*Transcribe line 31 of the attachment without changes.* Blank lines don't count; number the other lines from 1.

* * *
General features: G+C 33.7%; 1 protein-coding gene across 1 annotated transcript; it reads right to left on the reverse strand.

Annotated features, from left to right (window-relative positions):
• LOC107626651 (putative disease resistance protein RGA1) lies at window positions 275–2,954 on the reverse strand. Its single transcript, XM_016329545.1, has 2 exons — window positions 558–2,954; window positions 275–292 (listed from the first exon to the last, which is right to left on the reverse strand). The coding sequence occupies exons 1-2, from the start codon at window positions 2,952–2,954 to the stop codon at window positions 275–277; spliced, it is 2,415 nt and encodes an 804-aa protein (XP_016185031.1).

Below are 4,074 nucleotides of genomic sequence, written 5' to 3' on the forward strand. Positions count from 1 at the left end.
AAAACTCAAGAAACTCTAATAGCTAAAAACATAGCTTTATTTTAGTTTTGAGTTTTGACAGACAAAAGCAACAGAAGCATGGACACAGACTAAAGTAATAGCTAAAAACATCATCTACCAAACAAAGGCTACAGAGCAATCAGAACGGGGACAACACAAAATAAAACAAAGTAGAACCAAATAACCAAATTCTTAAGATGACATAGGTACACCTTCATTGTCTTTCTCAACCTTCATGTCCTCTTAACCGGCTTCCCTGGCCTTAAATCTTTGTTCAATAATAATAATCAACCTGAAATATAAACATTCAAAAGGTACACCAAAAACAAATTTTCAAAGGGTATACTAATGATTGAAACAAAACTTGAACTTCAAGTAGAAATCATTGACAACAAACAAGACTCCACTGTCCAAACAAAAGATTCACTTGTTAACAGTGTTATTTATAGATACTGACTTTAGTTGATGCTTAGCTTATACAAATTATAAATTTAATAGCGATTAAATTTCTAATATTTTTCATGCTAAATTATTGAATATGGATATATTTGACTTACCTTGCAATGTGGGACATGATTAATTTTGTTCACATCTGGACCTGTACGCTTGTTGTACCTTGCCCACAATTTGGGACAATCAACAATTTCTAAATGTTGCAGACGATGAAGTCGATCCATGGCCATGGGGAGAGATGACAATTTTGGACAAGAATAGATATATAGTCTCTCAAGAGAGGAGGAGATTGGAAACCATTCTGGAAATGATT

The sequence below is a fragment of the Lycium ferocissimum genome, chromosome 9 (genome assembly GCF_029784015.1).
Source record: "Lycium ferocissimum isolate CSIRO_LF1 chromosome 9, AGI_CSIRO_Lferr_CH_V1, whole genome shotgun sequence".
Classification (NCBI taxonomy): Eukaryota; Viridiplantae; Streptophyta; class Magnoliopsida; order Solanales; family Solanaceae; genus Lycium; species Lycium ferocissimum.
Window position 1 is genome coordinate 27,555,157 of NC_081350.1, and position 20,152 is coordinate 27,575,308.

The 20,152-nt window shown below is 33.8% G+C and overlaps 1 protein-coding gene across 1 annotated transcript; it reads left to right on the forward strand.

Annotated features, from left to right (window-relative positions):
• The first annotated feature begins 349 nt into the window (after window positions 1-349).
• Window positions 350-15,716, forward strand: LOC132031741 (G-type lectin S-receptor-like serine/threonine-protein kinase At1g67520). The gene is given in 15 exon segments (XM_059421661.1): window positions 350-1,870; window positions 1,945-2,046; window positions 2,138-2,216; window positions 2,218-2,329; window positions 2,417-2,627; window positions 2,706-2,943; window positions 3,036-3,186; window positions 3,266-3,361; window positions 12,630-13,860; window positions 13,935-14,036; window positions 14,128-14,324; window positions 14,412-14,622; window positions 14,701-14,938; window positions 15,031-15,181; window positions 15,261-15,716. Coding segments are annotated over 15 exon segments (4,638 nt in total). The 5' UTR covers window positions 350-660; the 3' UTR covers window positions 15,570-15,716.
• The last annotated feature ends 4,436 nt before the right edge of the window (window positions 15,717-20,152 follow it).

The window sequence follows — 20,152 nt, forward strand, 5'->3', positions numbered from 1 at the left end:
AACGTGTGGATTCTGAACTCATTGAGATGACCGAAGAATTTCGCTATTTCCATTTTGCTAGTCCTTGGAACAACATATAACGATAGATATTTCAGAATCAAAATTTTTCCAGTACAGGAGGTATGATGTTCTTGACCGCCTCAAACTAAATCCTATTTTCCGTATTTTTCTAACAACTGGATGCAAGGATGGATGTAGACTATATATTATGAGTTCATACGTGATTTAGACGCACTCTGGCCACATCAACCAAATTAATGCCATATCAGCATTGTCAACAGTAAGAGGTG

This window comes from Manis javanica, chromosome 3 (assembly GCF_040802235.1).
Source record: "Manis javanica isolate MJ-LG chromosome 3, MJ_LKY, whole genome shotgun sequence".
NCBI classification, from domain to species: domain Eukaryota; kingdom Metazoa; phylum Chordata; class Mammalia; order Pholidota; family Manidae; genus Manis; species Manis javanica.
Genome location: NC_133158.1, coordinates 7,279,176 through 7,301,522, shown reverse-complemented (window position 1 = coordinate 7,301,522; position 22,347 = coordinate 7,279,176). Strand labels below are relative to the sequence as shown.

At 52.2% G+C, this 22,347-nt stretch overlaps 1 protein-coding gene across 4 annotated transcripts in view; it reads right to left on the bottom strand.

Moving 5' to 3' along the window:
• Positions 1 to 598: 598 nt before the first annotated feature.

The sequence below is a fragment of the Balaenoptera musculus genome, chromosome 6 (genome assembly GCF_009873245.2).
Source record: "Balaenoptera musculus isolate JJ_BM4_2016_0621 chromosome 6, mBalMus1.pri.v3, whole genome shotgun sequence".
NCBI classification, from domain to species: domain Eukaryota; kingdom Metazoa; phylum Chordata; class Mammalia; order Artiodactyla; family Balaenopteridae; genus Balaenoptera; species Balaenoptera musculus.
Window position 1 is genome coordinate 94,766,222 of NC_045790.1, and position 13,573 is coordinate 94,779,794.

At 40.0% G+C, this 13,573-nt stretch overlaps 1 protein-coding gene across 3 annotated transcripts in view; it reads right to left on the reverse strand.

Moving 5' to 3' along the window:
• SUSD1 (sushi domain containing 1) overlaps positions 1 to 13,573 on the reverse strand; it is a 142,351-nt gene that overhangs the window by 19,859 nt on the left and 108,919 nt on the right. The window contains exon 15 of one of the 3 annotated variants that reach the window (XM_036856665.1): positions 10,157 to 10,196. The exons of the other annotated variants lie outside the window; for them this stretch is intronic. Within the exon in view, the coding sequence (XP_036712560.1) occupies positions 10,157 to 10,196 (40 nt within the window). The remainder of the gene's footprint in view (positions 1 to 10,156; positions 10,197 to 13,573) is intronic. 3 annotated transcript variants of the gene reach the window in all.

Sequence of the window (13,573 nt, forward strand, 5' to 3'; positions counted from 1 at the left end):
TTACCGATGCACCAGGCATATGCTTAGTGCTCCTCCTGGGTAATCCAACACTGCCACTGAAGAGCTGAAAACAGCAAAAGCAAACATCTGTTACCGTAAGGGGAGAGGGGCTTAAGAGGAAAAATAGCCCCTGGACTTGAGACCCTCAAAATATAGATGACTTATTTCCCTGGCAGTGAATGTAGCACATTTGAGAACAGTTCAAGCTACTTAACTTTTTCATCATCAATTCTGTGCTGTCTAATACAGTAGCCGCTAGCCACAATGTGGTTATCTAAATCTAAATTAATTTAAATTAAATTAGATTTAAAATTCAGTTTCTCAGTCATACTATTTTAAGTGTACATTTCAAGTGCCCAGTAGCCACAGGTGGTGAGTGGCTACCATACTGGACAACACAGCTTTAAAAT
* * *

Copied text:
Sequence of the window (13,573 nt, forward strand, 5' to 3'; positions counted from 1 at the left end):